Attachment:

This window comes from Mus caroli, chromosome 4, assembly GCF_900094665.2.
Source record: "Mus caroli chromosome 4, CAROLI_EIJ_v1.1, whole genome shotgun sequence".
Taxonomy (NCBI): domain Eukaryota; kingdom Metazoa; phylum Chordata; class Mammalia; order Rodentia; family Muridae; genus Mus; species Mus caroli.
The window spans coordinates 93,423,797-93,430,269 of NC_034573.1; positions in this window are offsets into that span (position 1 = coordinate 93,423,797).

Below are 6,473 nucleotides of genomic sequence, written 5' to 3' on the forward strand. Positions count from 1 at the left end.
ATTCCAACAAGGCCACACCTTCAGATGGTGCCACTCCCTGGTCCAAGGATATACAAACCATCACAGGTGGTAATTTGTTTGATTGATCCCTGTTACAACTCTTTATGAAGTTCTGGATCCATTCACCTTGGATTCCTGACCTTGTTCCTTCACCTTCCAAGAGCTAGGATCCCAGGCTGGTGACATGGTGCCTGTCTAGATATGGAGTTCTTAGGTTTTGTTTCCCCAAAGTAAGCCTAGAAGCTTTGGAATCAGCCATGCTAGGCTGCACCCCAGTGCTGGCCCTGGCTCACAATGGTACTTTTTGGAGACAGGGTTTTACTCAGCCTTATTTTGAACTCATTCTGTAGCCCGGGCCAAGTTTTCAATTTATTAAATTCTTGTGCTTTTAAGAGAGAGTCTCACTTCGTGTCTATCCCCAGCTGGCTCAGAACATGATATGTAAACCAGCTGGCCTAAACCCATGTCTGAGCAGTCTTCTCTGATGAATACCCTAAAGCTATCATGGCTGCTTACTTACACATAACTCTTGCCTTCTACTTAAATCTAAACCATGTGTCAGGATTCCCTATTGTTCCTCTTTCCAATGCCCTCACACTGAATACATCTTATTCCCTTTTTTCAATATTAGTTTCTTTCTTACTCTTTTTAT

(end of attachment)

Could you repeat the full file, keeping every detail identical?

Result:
This window comes from Mus caroli, chromosome 4, assembly GCF_900094665.2.
Source record: "Mus caroli chromosome 4, CAROLI_EIJ_v1.1, whole genome shotgun sequence".
Taxonomy (NCBI): domain Eukaryota; kingdom Metazoa; phylum Chordata; class Mammalia; order Rodentia; family Muridae; genus Mus; species Mus caroli.
The window spans coordinates 93,423,797-93,430,269 of NC_034573.1; positions in this window are offsets into that span (position 1 = coordinate 93,423,797).

Below are 6,473 nucleotides of genomic sequence, written 5' to 3' on the forward strand. Positions count from 1 at the left end.
ATTCCAACAAGGCCACACCTTCAGATGGTGCCACTCCCTGGTCCAAGGATATACAAACCATCACAGGTGGTAATTTGTTTGATTGATCCCTGTTACAACTCTTTATGAAGTTCTGGATCCATTCACCTTGGATTCCTGACCTTGTTCCTTCACCTTCCAAGAGCTAGGATCCCAGGCTGGTGACATGGTGCCTGTCTAGATATGGAGTTCTTAGGTTTTGTTTCCCCAAAGTAAGCCTAGAAGCTTTGGAATCAGCCATGCTAGGCTGCACCCCAGTGCTGGCCCTGGCTCACAATGGTACTTTTTGGAGACAGGGTTTTACTCAGCCTTATTTTGAACTCATTCTGTAGCCCGGGCCAAGTTTTCAATTTATTAAATTCTTGTGCTTTTAAGAGAGAGTCTCACTTCGTGTCTATCCCCAGCTGGCTCAGAACATGATATGTAAACCAGCTGGCCTAAACCCATGTCTGAGCAGTCTTCTCTGATGAATACCCTAAAGCTATCATGGCTGCTTACTTACACATAACTCTTGCCTTCTACTTAAATCTAAACCATGTGTCAGGATTCCCTATTGTTCCTCTTTCCAATGCCCTCACACTGAATACATCTTATTCCCTTTTTTCAATATTAGTTTCTTTCTTACTCTTTTTAT